2. KPIs that prioritize effective communication

Effective communication of an employee can be gauged from his ability to put his message across clearly to his juniors, clients and vendors. If team members often find themselves muddled with their agendas and priorities, the team leader is, obviously, lacking in emphasizing goals and setting reasonable timelines. Managers fail as team leaders when they cannot successfully motivate an employee or discipline them when they fail to toe deadlines. Communication finesse and the wherewithal to keep employees focused through professional ups and downs is what separates good team leaders from mediocre ones. 

3. The shift from measuring activity to measuring results

One glaring flaw that quite a few managers suffer from is to confuse frantic activity for hard work. This is not to say that there is no overlap between the two but, at the same time, one needs to be mindful that there is no thumb rule to suggest that one necessarily follows the other. Sound and fury and long work hours don’t mean anything if the results don’t speak for themselves. The gift of the pandemic is that it has set smarter employees free from the yoke of logging in long work hours just to appear hard working. A good majority of managers now understand that working smart invariably beats working hard. A smarter KPI measure should spell out clear, precise measurable goals and the steps to achieve them. 

4. Proactiveness

The pandemic has taken a toll on all of us, be it team leaders or employees. At such a time, the senior leadership of a firm needs to be more conscious about incentivizing and fostering employees who have taken the effort to upskill and keep themselves ahead of the curve by picking up new skill sets. Wherever possible, a firm should dole out financial help in helping employees pursue new competencies. This helps cement employee loyalty while it works to the benefit of the company in terms of better productivity and the cultivation of in-house talent.

5. Continuous and clear feedback 

With the pandemic setting in, annual reviews should, ideally, become a thing of the past. Interactions and reviews are being re-engineered today to deliver immediate and path-correcting feedback. What good is an annual review which kicks the feedback can down the road and drags its feet on quick redressal of employee bottlenecks? A quick chat with a team leader on what went wrong and how it can be prevented from reoccurring in the future can help employees course correct and nip recurrent mistakes in the bud.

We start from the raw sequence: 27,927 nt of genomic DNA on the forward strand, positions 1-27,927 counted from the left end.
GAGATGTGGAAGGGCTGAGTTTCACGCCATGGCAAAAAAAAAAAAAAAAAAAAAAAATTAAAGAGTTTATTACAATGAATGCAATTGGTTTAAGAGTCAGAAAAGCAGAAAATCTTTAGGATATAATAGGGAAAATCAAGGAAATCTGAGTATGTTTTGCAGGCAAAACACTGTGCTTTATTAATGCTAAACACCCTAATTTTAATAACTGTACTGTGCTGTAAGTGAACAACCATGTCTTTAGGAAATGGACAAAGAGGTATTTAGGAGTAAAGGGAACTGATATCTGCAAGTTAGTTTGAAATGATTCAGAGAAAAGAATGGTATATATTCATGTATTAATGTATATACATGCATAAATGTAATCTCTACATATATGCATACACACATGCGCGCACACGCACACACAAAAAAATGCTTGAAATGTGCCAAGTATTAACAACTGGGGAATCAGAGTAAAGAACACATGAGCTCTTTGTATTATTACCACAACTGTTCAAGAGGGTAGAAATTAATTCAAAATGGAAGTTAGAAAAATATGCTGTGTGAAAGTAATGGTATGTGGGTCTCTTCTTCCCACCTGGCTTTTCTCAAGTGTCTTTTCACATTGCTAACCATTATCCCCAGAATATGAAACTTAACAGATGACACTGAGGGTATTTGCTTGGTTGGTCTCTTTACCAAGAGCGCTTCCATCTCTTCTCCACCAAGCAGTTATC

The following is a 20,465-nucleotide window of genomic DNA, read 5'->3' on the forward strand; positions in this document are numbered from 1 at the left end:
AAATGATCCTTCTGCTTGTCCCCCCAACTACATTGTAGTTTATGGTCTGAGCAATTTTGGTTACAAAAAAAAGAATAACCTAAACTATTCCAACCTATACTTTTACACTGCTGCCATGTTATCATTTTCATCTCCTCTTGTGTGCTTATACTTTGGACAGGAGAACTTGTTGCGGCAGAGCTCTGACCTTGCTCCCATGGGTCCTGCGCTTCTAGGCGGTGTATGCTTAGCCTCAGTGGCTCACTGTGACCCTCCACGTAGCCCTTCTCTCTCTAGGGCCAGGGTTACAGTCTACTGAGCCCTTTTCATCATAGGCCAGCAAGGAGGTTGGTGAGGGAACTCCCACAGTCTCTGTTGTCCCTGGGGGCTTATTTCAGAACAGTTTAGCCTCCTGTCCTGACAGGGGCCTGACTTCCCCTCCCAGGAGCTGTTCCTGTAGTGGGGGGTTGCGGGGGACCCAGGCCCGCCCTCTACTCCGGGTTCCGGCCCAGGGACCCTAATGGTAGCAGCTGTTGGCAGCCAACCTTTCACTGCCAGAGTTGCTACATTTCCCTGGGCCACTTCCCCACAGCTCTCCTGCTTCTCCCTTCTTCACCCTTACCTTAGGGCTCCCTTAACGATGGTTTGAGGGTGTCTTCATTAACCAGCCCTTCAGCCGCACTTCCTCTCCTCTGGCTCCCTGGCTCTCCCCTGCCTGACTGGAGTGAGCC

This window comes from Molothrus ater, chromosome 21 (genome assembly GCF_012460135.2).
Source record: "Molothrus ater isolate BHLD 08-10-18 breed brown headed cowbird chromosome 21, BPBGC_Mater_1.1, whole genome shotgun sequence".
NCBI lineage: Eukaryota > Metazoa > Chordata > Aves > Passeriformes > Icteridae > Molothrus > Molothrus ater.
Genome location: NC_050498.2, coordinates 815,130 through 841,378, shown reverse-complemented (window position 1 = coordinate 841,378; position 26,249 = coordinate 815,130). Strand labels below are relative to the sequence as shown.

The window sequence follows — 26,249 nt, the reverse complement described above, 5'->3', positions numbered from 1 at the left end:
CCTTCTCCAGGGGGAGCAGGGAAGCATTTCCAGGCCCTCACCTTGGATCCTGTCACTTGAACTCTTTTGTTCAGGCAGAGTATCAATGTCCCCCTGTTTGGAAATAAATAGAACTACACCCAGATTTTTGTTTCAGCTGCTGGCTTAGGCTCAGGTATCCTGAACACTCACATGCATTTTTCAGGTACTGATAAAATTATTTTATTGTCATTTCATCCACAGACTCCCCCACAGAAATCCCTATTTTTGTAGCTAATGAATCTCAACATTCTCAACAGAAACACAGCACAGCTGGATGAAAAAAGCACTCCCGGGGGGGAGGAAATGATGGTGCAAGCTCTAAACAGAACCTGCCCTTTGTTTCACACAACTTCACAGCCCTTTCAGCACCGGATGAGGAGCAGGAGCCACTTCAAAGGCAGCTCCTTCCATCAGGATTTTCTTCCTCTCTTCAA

Bottom line

The hybrid-working mode is a double-edged sword. Sure, there are cons to it but a strategic, nuanced, and empathetic balancing act can help a company yield the best possible dividends. The promise of the new paradigm lies in how it can help flatten out deeply entrenched hierarchies which have been scuttling creativity, fresh ideas, and new growth impulses for a long time. Further, as the KPIs are realigned to cater to a post-pandemic work milieu, an opportunity to redesign the office environment stands gleaming brightly for those keen on grasping it. 

What is the new office environment we ought to aim for, you ask?

One in which productivity and work quality are at the very best thanks to robust team morale; one that discourages hyper-competition and fosters harmony and cooperation between employees. It is up to team leaders and HRs to tailor together a work environment where individual members feel valued, have their talents acknowledged, and receive support through a rough patch. This is possible only when KPIs are set out clearly and are implemented without any bias or inconsistency. All of this is possible when companies- starting right from the top leadership- start treating their employees as long-term investments.